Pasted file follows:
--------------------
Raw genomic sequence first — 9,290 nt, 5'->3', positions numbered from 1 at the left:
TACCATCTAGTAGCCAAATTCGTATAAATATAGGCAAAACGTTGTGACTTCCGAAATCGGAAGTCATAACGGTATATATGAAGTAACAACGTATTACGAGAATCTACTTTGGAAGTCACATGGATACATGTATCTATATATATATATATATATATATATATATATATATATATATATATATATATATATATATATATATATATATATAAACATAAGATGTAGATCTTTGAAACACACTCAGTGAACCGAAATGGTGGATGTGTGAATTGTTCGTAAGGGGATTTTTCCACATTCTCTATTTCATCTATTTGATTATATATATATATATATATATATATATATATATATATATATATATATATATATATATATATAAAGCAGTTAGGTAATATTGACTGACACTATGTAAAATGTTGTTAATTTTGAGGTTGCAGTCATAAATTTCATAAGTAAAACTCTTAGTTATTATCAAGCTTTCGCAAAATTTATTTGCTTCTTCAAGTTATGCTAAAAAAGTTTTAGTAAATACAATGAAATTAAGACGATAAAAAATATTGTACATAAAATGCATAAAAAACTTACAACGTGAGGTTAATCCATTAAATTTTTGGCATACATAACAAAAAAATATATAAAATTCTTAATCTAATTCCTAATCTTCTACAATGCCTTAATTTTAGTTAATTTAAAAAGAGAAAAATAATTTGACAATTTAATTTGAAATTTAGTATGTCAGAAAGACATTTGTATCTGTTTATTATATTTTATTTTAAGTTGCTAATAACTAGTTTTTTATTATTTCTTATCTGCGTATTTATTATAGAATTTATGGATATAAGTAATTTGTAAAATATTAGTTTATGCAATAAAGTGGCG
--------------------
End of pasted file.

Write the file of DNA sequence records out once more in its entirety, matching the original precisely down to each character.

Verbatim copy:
Raw genomic sequence first — 9,290 nt, 5'->3', positions numbered from 1 at the left:
TACCATCTAGTAGCCAAATTCGTATAAATATAGGCAAAACGTTGTGACTTCCGAAATCGGAAGTCATAACGGTATATATGAAGTAACAACGTATTACGAGAATCTACTTTGGAAGTCACATGGATACATGTATCTATATATATATATATATATATATATATATATATATATATATATATATATATATATATATATATATATATATATAAACATAAGATGTAGATCTTTGAAACACACTCAGTGAACCGAAATGGTGGATGTGTGAATTGTTCGTAAGGGGATTTTTCCACATTCTCTATTTCATCTATTTGATTATATATATATATATATATATATATATATATATATATATATATATATATATATATATATATAAAGCAGTTAGGTAATATTGACTGACACTATGTAAAATGTTGTTAATTTTGAGGTTGCAGTCATAAATTTCATAAGTAAAACTCTTAGTTATTATCAAGCTTTCGCAAAATTTATTTGCTTCTTCAAGTTATGCTAAAAAAGTTTTAGTAAATACAATGAAATTAAGACGATAAAAAATATTGTACATAAAATGCATAAAAAACTTACAACGTGAGGTTAATCCATTAAATTTTTGGCATACATAACAAAAAAATATATAAAATTCTTAATCTAATTCCTAATCTTCTACAATGCCTTAATTTTAGTTAATTTAAAAAGAGAAAAATAATTTGACAATTTAATTTGAAATTTAGTATGTCAGAAAGACATTTGTATCTGTTTATTATATTTTATTTTAAGTTGCTAATAACTAGTTTTTTATTATTTCTTATCTGCGTATTTATTATAGAATTTATGGATATAAGTAATTTGTAAAATATTAGTTTATGCAATAAAGTGGCG